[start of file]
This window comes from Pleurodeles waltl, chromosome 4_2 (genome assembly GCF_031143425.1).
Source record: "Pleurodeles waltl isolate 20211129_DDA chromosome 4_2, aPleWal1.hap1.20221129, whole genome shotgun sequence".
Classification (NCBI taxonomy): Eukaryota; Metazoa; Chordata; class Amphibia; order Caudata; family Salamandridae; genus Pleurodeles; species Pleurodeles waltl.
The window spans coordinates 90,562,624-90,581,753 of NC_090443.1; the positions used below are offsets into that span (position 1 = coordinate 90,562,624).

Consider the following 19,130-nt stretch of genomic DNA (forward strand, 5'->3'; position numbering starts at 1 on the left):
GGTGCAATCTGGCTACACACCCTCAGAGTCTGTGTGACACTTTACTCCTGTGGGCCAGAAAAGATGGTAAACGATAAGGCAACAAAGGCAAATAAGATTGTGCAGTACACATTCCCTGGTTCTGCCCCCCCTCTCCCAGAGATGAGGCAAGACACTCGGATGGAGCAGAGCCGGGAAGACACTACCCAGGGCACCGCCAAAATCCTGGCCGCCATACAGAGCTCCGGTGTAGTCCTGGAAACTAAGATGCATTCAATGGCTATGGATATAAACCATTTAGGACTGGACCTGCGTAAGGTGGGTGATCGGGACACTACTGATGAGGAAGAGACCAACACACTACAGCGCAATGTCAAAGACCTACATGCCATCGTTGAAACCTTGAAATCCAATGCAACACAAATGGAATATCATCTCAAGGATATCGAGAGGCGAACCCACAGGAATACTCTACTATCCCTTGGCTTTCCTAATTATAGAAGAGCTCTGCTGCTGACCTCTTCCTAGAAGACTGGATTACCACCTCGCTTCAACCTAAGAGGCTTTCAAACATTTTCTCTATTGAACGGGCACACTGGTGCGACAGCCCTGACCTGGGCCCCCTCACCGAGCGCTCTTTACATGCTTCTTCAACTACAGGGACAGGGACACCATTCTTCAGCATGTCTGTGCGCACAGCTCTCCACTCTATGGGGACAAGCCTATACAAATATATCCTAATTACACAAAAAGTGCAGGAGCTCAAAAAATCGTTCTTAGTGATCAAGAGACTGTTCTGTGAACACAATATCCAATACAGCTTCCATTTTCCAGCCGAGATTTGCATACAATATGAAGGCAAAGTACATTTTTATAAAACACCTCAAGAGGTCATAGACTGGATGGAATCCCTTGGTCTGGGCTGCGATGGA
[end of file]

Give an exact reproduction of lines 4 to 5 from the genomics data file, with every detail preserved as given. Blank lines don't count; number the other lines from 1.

The window spans coordinates 90,562,624-90,581,753 of NC_090443.1; the positions used below are offsets into that span (position 1 = coordinate 90,562,624).

Consider the following 19,130-nt stretch of genomic DNA (forward strand, 5'->3'; position numbering starts at 1 on the left):